The desire to be other than what I am takes many forms. I might be want to shine, to stand out, to be special through "the world" of politics, business, science, education, religion, entertainment, and so on - and I think that such recognition can be reached through my wisdom, intelligence, power, wealth, ruthlessness, inflexibility, flexibility, kindness, sensitivity, etc., as the particular desire requires. No?

There are opposing pressures from the environment. One is the tremendous pressure TO CONFORM to the authority of political, moral, religious and social correctness and to the authority of tradition. One who doesn’t conform to the authority of social pressure, is a traitor, a coward, an idiot, a bad parent, selfish, and so on.

And there is also the pressure NOT TO CONFORM - to be special in some way, to stand out, to be a hero, an innovator, a maverick, to be different, isn’t there?

I like to see myself as having integrity, as not being influenced by pressure. But I’m also afraid not to conform to pressure.

I like to see myself as fearless, willing to follow the dictates of my inner being, but I’m afraid to fail, to be inadequate, to be a laughingstock, and so on.

This conflict between what I am and what I desire to become is the factor of disorder, I think.

If this conflict in all its complexity is looked at closely, isn't it seen that it is driven by fear? --- the fear of being what I am: inadequate, foolish, afraid, incapable, weak, stupid, a loser, a coward, and so on?

This post was last updated by Huguette . Thu, 12 Oct 2017.

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Thu, 12 Oct 2017 #4
Thumb_de4 Dan McDermott United States 796 posts in this forum Offline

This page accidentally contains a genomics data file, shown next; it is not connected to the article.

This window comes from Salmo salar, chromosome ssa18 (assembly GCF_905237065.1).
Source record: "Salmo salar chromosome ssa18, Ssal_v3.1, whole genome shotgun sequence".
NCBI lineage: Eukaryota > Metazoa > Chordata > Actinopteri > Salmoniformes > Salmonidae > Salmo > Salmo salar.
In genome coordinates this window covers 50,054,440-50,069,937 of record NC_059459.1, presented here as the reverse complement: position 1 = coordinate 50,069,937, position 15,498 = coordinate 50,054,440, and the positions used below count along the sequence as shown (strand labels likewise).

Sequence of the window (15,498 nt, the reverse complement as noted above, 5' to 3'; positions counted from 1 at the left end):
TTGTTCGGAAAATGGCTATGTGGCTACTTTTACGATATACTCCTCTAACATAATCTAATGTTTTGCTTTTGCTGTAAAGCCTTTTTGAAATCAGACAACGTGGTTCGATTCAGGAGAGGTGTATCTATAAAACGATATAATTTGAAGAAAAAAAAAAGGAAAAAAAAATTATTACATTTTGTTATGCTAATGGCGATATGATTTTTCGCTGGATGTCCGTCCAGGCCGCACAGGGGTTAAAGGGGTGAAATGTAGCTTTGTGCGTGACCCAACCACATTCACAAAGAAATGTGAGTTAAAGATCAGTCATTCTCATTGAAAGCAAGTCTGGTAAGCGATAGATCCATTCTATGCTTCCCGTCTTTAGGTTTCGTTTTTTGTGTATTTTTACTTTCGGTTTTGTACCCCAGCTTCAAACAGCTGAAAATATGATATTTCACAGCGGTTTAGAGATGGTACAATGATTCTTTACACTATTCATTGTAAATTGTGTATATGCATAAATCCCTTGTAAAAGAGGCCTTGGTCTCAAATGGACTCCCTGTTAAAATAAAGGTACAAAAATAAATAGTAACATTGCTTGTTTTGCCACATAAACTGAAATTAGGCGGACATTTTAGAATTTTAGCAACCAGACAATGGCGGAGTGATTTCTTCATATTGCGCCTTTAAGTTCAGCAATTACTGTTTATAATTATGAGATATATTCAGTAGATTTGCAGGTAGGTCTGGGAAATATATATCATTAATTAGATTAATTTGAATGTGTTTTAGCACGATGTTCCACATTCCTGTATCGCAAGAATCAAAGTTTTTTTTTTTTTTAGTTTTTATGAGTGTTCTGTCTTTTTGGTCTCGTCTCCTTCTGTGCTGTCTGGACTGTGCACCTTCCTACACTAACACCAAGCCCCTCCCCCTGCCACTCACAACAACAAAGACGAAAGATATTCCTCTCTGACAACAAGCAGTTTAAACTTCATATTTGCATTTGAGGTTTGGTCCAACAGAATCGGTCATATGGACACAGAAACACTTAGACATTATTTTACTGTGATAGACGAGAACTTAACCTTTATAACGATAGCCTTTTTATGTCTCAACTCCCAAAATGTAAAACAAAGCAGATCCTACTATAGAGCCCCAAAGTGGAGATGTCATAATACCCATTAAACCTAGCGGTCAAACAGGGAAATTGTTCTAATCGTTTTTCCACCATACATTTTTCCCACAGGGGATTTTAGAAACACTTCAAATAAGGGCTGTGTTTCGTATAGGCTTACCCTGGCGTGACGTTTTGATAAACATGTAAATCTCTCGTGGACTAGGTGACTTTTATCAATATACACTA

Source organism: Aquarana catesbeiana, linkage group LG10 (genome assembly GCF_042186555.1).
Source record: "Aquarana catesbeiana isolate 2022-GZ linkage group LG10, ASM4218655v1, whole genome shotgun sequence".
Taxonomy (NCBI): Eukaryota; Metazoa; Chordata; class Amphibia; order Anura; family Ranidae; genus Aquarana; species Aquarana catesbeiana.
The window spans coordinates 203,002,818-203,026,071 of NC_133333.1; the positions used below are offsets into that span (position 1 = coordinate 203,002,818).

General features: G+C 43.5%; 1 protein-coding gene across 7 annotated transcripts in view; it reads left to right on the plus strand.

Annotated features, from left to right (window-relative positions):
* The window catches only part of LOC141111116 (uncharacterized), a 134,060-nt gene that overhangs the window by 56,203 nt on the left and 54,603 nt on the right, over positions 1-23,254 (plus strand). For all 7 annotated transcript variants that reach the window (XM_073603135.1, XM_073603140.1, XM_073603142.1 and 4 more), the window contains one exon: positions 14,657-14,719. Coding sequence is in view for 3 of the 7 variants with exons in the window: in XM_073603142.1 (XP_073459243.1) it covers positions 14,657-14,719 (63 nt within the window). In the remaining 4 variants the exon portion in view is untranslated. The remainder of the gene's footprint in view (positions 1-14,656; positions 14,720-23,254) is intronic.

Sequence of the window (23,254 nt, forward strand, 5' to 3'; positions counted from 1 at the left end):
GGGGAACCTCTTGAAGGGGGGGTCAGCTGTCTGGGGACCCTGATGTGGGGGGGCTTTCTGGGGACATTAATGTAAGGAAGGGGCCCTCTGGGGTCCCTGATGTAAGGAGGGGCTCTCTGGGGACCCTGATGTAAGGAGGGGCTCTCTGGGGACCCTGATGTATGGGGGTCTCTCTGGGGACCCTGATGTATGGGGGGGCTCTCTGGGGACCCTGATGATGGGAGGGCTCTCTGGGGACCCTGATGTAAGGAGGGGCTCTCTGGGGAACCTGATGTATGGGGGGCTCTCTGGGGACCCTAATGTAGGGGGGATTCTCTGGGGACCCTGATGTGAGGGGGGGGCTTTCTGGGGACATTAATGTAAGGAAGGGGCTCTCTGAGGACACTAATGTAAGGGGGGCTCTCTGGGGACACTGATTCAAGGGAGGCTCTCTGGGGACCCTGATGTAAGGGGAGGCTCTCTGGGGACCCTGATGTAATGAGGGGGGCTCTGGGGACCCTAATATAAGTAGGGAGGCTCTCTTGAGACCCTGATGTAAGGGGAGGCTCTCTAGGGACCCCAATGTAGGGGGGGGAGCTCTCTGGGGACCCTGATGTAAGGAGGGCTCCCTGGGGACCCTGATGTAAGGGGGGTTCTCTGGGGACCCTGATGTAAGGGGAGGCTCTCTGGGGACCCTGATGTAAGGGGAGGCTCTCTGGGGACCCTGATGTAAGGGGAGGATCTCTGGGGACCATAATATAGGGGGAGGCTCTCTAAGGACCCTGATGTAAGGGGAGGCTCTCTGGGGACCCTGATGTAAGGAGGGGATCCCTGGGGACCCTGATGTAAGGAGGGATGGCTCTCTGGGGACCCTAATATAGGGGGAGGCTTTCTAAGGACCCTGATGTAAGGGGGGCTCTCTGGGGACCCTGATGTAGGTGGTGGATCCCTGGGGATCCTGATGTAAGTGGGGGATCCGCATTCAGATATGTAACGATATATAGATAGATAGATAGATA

Huguette . wrote:
If this conflict in all its complexity is looked at closely, isn't it seen that it is driven by fear? --- the fear of being what I am: inadequate, foolish, afraid, incapable, weak, stupid, a loser, a coward, and so on?

Yes I am all those things (and worse?). Is the root of that fear that I am actually 'nothing'?... That all the labels and the judgements myself makes about myself all take place in, and are part of the outer 'coverings' of the inner 'nullity'?

And that it is true that the only real 'security' is in being nothing.

This post was last updated by Dan McDermott Thu, 12 Oct 2017.

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Thu, 12 Oct 2017 #5
Thumb_kinfonet_avatar Clive Elwell New Zealand 3736 posts in this forum Offline

Huguette . wrote:
The pursuit lies in trying to become "what I'm NOT" - not in trying to be "what I AM". I

It's the same thing, is it not? “Being what I am” becomes an idea, and we pursue that idea, because we feel “I am not being what I am”

Huguette . wrote:
The desire to be other than what I am takes many forms. I might be want to shine, to stand out, to be special through "the world" of politics, business, science, education, religion, entertainment, and so on - and I think that such recognition can be reached through my wisdom, intelligence, power, wealth, ruthlessness, inflexibility, flexibility, kindness, sensitivity, etc., as the particular desire requires. No?

Yes. Is this purely a matter of how we have been conditioned? Or is it the fear of “the inner void” which we have touched upon on the forum previously? And as Dan brings up, I see. Not that these are two separate things.

Huguette . wrote: